I just heard about this kid the other day so I wanted to share with you guys. He’s only a Sophomore in highschool but could already hold his own in practice on a NBA roster.
I know this is an off-topic but mods, if you could at least leave it here for a couple days so it can get some exposure. It’s local and nation-wide news.
Magic, Michael, LeBron … Emoni Bates? Meet the 15-Year-Old Next in Line
He’s a typical high school sophomore and a once-in-a-generation talent. He’s the pride of Ypsilanti, Mich., and the future of the NBA. Not even old enough to drive and likely to be a straight-to-the-NBA No. 1 pick, Emoni Bates is both a product of his era and way ahead of his time.
OCT 29, 2019
OCT 29, 2019
He should not be on the cover of Sports Illustrated . You should not be reading about him. He is slipping out of his bi-level house in a Ypsilanti, Mich., subdivision in the morning darkness, wearing a hoodie and holding a fork and a plate of waffles and eggs, just a teenager who snagged a few extra minutes of sleep. He climbs into the passenger seat of his father’s Ford Expedition, because he isn’t old enough to drive himself to school yet. It’s another mundane day in the life of a sophomore high school basketball player, except this one has a goal: “To try to be the best player—ever.”
Magic, Michael, LeBron . . . Emoni? Well, kids are supposed to dream. Don’t hold it against him. But one assistant at a college superpower, when asked about Emoni Bates, says simply, “He is the best player I’ve ever seen. You have to see it to believe it.” A college head coach laughs and agrees.
In basketball, every great player evokes memories of another. Emoni is 6’ 9" with long arms, minimalist biceps and a shooting stroke that’s purer than a country sunset, so people inevitably compare him to Kevin Durant. This sounds crazy. It is not crazy. An NBA scouting director calls the Durant analogy “obvious . . . the shooting is remarkable. He has a chance to be really special.” One coach who recruited KD calls Emoni “the same level shooter” but “a much better ballhandler” than Durant at that age.
Fifteen years old. This isn’t fair. Let him be a kid. But he can’t be. Emoni noticed last year that no matter where he went in Ypsilanti, heads turned. By the end of his freshman season at Lincoln High, the school gym was overflowing for games, and that was before he hit two buzzer beaters in postseason games and led the team to the Division I state championship. Hundreds of fans were sitting on the floor. The hottest ticket in town had caused a fire hazard. This year, Lincoln will play at least five games in the 8,800-seat arena at nearby Eastern Michigan.
It is all too much, too soon but . . . what if it isn’t? What if he is the rare teenager who knows what he wants, and knows he can handle it? Emoni Bates has a chance to be a generational player for reasons beyond his skill or athleticism. Several people in the sport use two words when describing him: Kobe mentality .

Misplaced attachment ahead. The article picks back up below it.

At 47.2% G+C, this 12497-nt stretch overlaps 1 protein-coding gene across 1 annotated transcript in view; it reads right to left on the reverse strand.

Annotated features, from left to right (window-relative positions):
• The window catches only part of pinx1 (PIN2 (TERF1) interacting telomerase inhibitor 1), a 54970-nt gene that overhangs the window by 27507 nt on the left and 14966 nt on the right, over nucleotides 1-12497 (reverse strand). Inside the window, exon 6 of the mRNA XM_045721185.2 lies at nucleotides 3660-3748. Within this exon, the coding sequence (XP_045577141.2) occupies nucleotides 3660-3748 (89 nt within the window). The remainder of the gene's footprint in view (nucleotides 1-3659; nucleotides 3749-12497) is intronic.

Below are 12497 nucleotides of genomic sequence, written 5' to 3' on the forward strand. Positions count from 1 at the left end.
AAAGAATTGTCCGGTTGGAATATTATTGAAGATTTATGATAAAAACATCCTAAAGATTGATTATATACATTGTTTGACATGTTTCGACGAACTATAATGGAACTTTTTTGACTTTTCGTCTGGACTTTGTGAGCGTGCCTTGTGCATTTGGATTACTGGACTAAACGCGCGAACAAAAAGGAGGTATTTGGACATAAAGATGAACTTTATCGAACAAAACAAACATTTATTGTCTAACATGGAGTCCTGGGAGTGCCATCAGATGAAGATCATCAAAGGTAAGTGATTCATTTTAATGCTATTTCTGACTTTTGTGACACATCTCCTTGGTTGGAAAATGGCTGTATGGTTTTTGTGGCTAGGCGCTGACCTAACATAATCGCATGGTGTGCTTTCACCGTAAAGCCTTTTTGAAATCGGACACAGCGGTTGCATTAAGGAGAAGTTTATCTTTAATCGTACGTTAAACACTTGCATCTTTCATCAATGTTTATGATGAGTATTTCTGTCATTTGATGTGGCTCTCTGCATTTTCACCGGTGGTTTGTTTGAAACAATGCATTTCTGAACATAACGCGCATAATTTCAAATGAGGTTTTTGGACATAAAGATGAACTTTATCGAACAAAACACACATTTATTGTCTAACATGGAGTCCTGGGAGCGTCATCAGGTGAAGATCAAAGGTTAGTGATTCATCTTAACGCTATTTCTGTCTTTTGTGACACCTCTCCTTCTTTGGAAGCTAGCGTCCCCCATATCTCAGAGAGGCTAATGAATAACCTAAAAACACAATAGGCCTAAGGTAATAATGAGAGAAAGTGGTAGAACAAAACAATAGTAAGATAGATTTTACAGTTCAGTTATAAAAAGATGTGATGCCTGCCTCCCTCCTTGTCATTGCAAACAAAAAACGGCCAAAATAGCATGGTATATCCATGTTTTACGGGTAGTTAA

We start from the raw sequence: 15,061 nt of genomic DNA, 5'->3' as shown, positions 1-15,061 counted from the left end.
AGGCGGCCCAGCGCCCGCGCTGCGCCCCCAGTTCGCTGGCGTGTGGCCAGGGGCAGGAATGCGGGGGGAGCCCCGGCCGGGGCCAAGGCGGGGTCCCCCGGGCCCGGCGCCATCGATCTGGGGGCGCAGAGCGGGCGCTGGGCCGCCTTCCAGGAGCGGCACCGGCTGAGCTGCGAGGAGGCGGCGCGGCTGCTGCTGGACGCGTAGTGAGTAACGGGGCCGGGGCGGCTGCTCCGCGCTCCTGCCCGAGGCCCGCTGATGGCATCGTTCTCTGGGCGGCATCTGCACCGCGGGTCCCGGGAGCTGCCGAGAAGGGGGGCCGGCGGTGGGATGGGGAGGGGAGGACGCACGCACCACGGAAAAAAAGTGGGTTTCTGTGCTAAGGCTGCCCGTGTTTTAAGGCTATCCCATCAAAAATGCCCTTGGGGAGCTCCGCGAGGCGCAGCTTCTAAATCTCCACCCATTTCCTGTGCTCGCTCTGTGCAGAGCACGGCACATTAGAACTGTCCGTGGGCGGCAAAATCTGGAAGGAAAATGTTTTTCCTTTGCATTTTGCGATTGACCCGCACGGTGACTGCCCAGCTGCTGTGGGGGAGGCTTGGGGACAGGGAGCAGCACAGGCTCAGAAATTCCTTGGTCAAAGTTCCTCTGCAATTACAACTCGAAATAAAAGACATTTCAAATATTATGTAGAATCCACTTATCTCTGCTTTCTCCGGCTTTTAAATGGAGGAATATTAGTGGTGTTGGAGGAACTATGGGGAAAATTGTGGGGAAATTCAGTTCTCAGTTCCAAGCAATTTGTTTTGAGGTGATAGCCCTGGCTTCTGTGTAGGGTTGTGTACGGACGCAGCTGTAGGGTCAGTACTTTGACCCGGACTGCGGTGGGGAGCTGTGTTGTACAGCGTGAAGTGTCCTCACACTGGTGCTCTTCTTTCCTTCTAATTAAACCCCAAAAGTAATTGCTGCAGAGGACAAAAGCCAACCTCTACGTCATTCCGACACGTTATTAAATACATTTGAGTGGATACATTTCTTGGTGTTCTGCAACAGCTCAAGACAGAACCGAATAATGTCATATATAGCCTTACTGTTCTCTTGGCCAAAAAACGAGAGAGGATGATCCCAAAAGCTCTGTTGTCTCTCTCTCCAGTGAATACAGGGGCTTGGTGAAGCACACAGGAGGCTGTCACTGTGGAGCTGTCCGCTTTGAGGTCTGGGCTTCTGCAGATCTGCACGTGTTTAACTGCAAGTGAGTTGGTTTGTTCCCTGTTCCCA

Emoni has always had that. When he was five, he participated in layup lines at a pro-am game; after tipoff, little Emoni was pissed he wasn’t allowed to play. By the time he entered middle school he had a collegian’s work ethic. He takes incidental bumps as intentional, and if they are intentional, Emoni goes full E-mamba. Last year a kid forgot to box him out on a free throw. Big mistake. Emoni dunked his own miss. The kid shoved him to the ground in frustration. Bates popped up, eyes raging and fist cocked. He didn’t throw a punch, but he sure wasn’t going to just walk away.
He is quiet around strangers, goofy with friends—and an assassin with a ball in his hands. At one recent workout, his first after taking two weeks off on his father E.J.’s orders, he made more threes than he missed, but he was still disappointed. He cursed himself repeatedly. He kicked a ball into the stands. E.J. tried to calm him down, but Emoni yelled with disgust, “I shouldn’t be f------ missing!” But the outbursts did not derail him; they helped him refocus. He finished by making at least 30 straight high school threes. Then he sat down next to a visitor and said he was sorry he didn’t have a better day.
Put him on any Division I college team and he could start. And yet he has only five scholarship offers. Most big schools aren’t recruiting him because they assume that by 2022, the NBA collective bargaining agreement will allow high schoolers to enter the league, and Emoni will leave Lincoln to be the No. 1 pick.
One NBA front-office rep says that on Emoni’s best day he could hold his own at an NBA practice right now: “It’s nuts.” The Durant comparison is “very realistic.” But there are days when he looks 15 . . . which, of course he is.
- HIGH SCHOOLLincoln
- HOME TOWNYpsilanti, MI